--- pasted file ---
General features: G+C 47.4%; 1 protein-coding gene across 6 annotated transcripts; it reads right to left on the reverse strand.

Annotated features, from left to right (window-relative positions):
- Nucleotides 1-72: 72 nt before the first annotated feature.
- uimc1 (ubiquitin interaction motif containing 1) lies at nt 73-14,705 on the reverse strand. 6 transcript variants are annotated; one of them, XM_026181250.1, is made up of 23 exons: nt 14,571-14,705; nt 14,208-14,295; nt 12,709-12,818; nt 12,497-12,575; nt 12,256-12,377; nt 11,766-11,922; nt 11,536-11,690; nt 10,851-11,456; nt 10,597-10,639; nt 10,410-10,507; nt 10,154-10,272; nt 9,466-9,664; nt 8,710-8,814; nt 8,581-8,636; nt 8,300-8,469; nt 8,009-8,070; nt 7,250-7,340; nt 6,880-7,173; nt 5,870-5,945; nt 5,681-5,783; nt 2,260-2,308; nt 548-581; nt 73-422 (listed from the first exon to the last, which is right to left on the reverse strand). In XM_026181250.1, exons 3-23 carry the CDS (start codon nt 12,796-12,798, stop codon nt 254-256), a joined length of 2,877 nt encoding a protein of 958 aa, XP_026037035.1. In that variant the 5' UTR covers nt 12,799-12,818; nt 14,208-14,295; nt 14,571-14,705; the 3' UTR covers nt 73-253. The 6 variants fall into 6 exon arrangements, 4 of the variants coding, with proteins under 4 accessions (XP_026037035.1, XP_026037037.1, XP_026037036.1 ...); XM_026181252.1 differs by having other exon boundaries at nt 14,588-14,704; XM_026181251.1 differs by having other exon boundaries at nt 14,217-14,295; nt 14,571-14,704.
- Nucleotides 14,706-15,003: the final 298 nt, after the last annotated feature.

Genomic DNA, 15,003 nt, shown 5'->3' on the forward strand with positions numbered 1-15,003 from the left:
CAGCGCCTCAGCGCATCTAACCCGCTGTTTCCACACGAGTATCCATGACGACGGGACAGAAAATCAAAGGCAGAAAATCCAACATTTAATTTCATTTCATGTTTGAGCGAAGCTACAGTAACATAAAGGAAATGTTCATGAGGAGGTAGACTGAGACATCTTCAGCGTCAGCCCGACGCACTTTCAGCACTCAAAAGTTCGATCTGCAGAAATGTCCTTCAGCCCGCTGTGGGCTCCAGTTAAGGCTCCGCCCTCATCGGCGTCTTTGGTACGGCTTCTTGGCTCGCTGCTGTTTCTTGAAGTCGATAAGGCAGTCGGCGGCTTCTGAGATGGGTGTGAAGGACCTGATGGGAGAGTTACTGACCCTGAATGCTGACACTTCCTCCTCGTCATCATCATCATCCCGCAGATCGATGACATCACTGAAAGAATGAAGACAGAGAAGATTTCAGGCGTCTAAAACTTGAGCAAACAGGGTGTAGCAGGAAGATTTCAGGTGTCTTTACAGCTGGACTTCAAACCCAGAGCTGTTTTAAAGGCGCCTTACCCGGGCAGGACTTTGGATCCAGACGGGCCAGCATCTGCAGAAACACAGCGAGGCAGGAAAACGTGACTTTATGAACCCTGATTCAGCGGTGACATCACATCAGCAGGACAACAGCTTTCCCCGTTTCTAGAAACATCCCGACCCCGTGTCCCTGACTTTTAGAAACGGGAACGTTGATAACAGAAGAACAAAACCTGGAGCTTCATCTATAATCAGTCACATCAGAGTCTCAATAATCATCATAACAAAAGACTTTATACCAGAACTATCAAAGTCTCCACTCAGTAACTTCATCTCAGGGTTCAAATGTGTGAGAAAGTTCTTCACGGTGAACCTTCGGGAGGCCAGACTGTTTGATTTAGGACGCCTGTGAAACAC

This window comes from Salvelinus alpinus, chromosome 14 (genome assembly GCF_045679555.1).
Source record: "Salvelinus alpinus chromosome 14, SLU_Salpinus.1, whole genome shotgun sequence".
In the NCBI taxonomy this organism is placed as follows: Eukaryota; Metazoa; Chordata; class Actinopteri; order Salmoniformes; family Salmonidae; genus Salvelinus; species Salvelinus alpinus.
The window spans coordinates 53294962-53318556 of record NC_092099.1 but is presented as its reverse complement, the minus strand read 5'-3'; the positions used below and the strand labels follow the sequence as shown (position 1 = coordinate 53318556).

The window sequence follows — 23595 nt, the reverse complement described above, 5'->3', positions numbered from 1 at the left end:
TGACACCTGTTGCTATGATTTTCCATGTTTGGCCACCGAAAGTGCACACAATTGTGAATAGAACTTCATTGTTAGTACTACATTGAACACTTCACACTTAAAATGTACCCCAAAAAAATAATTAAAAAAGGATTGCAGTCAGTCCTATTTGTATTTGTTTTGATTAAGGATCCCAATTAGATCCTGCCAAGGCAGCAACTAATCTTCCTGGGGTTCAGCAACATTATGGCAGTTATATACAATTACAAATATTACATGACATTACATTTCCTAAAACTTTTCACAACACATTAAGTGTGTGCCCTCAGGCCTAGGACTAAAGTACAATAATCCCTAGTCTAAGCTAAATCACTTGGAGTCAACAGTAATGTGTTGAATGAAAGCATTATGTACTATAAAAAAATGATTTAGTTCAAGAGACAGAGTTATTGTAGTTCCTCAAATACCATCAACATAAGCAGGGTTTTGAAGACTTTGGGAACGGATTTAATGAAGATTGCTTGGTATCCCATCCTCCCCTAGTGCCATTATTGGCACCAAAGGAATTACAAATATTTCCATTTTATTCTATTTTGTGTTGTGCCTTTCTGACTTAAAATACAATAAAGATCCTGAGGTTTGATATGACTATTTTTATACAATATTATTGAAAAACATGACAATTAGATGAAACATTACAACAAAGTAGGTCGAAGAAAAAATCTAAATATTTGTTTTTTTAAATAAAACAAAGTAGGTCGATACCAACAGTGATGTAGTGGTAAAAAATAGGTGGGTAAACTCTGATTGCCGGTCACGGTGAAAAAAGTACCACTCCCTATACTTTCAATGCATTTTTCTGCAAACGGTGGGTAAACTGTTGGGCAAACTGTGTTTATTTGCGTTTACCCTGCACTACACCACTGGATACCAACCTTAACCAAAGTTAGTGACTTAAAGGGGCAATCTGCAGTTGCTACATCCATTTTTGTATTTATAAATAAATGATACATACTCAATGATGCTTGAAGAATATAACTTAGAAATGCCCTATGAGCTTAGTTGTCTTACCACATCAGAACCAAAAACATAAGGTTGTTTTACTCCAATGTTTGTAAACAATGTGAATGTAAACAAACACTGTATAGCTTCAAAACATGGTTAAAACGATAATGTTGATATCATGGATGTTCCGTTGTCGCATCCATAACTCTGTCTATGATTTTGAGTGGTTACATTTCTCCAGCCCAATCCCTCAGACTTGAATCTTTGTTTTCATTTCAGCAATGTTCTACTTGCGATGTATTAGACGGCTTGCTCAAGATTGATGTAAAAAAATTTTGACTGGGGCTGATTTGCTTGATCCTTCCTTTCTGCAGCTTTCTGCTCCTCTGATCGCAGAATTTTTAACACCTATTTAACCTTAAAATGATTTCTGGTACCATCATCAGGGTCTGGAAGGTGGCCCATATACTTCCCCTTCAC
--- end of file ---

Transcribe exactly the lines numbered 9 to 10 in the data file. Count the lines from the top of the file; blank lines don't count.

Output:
Source record: "Salvelinus alpinus chromosome 14, SLU_Salpinus.1, whole genome shotgun sequence".
In the NCBI taxonomy this organism is placed as follows: Eukaryota; Metazoa; Chordata; class Actinopteri; order Salmoniformes; family Salmonidae; genus Salvelinus; species Salvelinus alpinus.